WELLNESS IN THE HOSPITALITY INDUSTRY

Long hours, pressure to drink and socialise, little time to prepare proper meals, and minimal sleep can certainly take its toll on staff working in the hospitality industry – but no season is more overwhelming than Christmas. Therefore, in accordance with this rising wellness crisis, we assigned some of our scholarship students an important task in which they had to detail how they manage their own wellness, as well as how they would potentially go about supporting their staff specifically during the stressful holidays in the future.

                           SUPPORTING INDIVIDUAL MENTAL HEALTH

 Lauren Kate Medway: I’ve always found it important to check up on the staff you work with on a regular basis. At the start of every week – i.e., Monday, I would hold a whole team check-up. During this I would ask them how they thought the service was during the previous week, if there was anything we could improve on, and if they had any ideas that would make the week beginning run smoother. I believe that if the team is on the same page the shifts will run effortlessly. Furthermore, that means I can offer support to members of the team that need extra help that week.

I would also do 1-1 check-ups with staff, which would be a simple 15-minute chat where we are away from the group. This would hopefully allow them to talk about their own wellbeing comfortably and encourage them to tell me what they need support with personally. Ideally, I would make use of the wellness wheel during this time to guide our conversation. Sometimes it can be hard allowing yourself to be vulnerable in a large group, so the 1-1s are a great way of gauging how an individual is feeling as opposed to a team meeting where I the aim is to see how my team is functioning.

Another great way to ensure my team feels supported is to put posters up with numbers for mental health helplines, for instance, Hospitality Action. Hospitality Action have personally helped me multiple times. They also do in-person evaluations similarly to a GP, which I find very helpful as you can get a full in-depth talk for staff who are struggling. Seeing a doctor at a general practice can sometimes be difficult as they don’t understand the hospitality industry that well, but Hospitality Action really helps fill in those gaps if needed. I would include numbers for the local mental health community teams on these posters. Many in this industry work full-time and sometimes don’t have time to find the right numbers to book evaluations and referrals. So, to have them there if needed would potentially be a big help for those working more often than others.

Laura Simonelli: It’s a good idea to cultivate a supportive department for mental health issues designed for the staff. It can be an “all ears” team of people available to help the team going through a busy period in the post Covid era, who are there to listen to any of their concerns privately and compassionately.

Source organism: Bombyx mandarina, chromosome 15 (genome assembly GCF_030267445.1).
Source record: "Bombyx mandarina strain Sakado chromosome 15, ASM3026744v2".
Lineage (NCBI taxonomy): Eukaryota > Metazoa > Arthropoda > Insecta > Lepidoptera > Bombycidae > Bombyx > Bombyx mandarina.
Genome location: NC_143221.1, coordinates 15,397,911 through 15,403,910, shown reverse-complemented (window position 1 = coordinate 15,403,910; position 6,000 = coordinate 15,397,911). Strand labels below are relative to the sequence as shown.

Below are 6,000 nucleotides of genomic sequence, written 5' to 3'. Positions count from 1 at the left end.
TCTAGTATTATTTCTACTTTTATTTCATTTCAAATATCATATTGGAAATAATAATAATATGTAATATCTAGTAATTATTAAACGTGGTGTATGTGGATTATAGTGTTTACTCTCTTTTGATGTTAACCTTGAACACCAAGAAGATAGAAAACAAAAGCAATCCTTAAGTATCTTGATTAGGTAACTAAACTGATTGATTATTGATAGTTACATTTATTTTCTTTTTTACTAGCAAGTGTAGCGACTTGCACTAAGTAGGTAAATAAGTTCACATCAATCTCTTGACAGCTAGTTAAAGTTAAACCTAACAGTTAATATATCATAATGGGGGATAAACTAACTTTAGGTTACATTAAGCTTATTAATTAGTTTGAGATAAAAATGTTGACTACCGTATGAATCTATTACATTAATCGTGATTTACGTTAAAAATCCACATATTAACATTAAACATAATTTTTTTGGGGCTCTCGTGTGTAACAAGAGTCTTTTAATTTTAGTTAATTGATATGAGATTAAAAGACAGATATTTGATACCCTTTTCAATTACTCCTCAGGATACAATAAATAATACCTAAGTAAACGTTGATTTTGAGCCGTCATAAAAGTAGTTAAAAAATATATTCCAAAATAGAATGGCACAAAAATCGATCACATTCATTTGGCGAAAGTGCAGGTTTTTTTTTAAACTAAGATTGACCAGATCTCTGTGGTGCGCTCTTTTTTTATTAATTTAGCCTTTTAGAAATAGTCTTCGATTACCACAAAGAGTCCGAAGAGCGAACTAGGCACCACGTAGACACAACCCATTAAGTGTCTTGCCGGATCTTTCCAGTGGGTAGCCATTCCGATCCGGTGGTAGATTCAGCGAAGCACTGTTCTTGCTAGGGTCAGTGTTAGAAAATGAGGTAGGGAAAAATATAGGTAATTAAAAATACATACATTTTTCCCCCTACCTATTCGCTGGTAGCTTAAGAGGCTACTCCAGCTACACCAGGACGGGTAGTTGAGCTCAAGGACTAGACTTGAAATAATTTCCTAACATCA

A phone line or a once-a-month face to face meeting organised in the venue or in any other enjoyable environment chosen by owners, managers, and the team together would also be extremely beneficial.

Courtney Francis: Dedicate one member of the management team to be a listening aid for employee’s wellbeing, creating a safe environment for them to express themselves and their needs

                                               ROTATIONS ARE KEY!

Lauren Kate Medway: I would create a rotation allowing each person a Saturday off. A lot of us have friends and family that work 9-5 and sometimes we need to break away from our weird working hours and see other people outside of work on regular days that other people would have off.
It should hopefully help people balance their social wellness and not feel trapped at work. These small implements make a big difference!

Jane Nolan: Ensuring staff are on 4-day week, with at least two days off in a row so they have personal downtime outside of work.

Sian Buchan: I think offering a 4-day week once a month with three days off in a row is helpful, so that they can get some proper rest and relaxation with people outside of their usual work circle, such as family and friends. Not only are breaks important, but it’s also prudent to make sure that nobody works for at least 10 hours after their last shift finished, so that there is an element of rest between shifts. So, I also think I would make sure that people’s shifts finish in line with travel times home, so that no one is hanging around in the cold and dark – especially during the latter months of the year.